Diabetes Side effects: Learn what foods to avoid with Diabetes
Many people who suffer from diabetes, are fully aware of the diabetes side effects on the body. These people may still have to deal with many complications related to the condition. According to the American Diabetes Association, some of these complications include eye damage, Kidney failure, Loss of sensation in the feet, Limb amputation, and Stroke.
There are many ways that you can prevent diabetes, including managing your weight, eating right, exercising regularly, and controlling your blood sugar levels. However, if you notice any symptoms of diabetes, then you should seek medical attention immediately.
What is Diabetes?
Diabetes is a condition in which your body does not produce enough insulin or uses excess insulin. The lack of insulin is known as hypoglycemia, and the excessive use of insulin is known as hyperglycemia. Although They are controllable through diet, exercise, and medications. However, people with diabetes can experience various side effects on the body due to their high blood sugar levels
Although the number of people suffering from diabetes is increasing rapidly, it is still not fully clear how it affects the body. This article will go through the main factors of diabetes and how it affects different parts of your body. If you don’t treat it on time it leads to heart diseases and nerve damage.
Symptoms of Diabetes
The symptoms of diabetes depend on what kind of diabetes you have. If you have Type 1 diabetes, you will experience extreme thirst, fatigue, and frequent urination. People who have insulin resistance will experience high cholesterol, increased triglycerides, and abdominal discomfort. If you have gestational diabetes, you will experience frequent urination, excessive hunger, blurred vision, or tingling in the hands and feet.
Diabetes side effects on the body? Understanding the Effects
A person with diabetes has a high risk of developing eye problems such as cataracts and glaucoma; nerve damage (including peripheral neuropathy); lower limb amputations; erectile dysfunction; foot ulcers; diabetic retinopathy (damage to the retina); diabetic gastroparesis (slow stomach emptying); diabetic nephropathy (kidney disease); diabetic foot ulcers; and cardiovascular disease.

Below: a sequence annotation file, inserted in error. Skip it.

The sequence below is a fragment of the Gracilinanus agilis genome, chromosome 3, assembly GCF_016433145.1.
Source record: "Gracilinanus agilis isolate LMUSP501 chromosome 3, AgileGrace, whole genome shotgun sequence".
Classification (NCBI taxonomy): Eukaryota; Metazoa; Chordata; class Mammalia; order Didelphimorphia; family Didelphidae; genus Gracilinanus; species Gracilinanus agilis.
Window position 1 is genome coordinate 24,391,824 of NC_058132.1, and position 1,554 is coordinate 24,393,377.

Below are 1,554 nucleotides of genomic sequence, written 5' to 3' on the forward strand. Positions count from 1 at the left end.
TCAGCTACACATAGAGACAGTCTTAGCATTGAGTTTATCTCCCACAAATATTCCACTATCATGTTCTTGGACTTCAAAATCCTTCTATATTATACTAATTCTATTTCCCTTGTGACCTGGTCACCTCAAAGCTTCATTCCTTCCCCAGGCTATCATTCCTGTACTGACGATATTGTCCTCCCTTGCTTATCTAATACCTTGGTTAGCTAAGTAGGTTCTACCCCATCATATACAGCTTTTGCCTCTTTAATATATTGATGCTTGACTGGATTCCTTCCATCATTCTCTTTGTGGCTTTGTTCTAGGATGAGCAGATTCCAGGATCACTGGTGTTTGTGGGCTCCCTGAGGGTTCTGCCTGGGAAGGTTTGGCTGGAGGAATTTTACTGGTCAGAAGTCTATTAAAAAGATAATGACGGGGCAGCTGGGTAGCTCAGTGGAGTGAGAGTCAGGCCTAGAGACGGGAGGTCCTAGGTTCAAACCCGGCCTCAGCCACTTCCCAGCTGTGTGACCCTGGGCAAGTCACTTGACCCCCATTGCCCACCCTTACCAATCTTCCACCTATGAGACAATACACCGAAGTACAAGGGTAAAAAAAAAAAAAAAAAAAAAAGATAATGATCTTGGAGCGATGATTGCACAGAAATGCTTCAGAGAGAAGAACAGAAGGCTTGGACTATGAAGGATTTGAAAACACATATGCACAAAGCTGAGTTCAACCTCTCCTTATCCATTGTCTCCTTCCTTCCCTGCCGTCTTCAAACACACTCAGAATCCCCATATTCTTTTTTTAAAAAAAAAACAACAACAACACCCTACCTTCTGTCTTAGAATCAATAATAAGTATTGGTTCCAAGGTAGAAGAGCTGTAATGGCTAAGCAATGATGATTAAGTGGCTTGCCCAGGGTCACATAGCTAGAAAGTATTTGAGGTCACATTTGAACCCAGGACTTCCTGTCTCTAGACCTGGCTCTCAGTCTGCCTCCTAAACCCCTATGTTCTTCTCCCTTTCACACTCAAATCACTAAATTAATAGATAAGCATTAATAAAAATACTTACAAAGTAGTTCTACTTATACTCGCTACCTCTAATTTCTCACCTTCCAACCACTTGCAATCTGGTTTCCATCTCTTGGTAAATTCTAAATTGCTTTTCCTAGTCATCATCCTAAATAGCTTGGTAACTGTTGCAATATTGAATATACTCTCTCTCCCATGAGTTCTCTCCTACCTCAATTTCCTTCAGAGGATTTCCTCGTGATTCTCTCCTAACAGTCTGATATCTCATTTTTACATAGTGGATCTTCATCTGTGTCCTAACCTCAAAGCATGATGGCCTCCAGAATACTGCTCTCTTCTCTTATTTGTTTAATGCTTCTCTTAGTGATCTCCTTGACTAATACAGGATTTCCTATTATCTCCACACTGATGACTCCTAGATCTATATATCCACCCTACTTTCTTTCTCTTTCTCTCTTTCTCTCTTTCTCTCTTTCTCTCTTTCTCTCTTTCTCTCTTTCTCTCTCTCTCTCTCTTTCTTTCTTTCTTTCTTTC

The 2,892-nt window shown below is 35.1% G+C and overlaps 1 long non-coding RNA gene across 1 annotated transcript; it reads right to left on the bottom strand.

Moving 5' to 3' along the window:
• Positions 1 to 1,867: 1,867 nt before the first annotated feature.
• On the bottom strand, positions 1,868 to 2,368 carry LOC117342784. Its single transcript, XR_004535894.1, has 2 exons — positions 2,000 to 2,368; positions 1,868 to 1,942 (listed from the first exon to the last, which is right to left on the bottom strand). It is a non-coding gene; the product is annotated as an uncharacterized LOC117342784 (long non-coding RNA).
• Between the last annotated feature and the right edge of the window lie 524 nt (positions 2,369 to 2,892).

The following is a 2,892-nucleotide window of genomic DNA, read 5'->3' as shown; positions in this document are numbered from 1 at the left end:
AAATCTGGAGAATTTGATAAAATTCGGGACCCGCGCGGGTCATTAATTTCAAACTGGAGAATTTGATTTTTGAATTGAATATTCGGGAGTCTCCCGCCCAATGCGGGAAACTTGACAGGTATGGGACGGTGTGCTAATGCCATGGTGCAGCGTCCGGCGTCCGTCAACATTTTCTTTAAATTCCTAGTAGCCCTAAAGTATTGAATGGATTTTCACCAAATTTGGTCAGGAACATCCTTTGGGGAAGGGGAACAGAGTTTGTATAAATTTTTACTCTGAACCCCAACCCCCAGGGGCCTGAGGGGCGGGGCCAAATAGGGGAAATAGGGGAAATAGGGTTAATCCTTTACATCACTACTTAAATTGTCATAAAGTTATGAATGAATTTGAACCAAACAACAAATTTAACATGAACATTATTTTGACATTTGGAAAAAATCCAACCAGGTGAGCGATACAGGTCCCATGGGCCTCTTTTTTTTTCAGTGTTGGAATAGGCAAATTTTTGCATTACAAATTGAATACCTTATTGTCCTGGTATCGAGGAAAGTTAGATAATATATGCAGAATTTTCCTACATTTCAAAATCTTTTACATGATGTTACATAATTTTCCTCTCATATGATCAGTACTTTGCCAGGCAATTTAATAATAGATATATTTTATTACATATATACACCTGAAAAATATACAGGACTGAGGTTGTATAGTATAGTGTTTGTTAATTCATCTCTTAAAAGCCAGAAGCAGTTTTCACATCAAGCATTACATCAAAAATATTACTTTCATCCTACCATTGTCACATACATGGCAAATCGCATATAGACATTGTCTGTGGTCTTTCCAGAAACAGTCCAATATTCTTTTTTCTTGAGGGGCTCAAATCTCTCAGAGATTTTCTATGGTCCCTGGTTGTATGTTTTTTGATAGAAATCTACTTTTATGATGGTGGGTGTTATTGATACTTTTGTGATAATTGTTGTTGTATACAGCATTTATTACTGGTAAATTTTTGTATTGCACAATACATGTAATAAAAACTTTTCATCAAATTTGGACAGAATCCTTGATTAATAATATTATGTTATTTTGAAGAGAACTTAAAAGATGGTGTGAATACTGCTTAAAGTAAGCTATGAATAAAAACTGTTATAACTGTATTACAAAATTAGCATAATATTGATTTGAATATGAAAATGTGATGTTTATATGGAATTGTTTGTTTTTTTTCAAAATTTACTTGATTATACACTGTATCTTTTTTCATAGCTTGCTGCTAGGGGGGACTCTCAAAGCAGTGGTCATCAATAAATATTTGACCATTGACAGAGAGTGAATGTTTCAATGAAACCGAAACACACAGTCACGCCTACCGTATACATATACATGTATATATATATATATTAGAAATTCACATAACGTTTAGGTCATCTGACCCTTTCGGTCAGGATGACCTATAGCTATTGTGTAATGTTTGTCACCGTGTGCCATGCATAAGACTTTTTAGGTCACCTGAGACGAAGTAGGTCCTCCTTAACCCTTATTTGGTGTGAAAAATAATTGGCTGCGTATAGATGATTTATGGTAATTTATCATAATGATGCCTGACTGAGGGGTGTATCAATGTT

There are a variety of effects that diabetes can have on the body. Here’s what you need to know about diabetes side effects and how to manage them.
- High blood sugar levels can lead to complications such as kidney disease, eye problems, nerve damage, and heart disease. You may also experience fatigue, mood swings, and weight gain.
- The sight problems caused by high blood sugar levels include blurred vision and dry eyes (keratoconjunctivitis sicca). You may also experience sensitivity to light or changes in night vision.
- High blood sugar levels are responsible for excessive thirst or urination (polydipsia) that can lead to dehydration if left untreated by drinking enough fluids every day. In addition, diabetes causes increased urination due to increased fluid loss through sweat during exercise or nervousness while staying awake at night (nocturia).
- Some people with diabetes develop cataracts—a clouding of the lens of the eye—due to repeated irritation from sugar particles in the bloodstream (macular degeneration). The risk increases with age and obesity; both factors increase your chance of developing cataracts later in life.
Long-term diabetes side effects
The most common complication of diabetes is heart disease caused by high blood pressure (hypertension). Approximately 60% of all people with diabetes experience some form of cardiovascular disease at some point during their lives. Other complications of uncontrolled diabetes include kidney failure requiring dialysis or transplantation and vision loss due to retinopathy or blindness due to advanced stages of retinopathy.
Below we have elaborated on the various Diabetes side effects son the human body:
Insulin resistance occurs when the body stops responding to insulin properly. When the pancreas produces less insulin than normal, blood sugar levels increase. In turn, the body stores the extra glucose in its cells. This causes the liver to make more glucose to compensate for the extra glucose being stored. As a result, the body’s cells become resistant to insulin. Over time, the pancreas becomes unable to produce enough insulin and diabetes develops.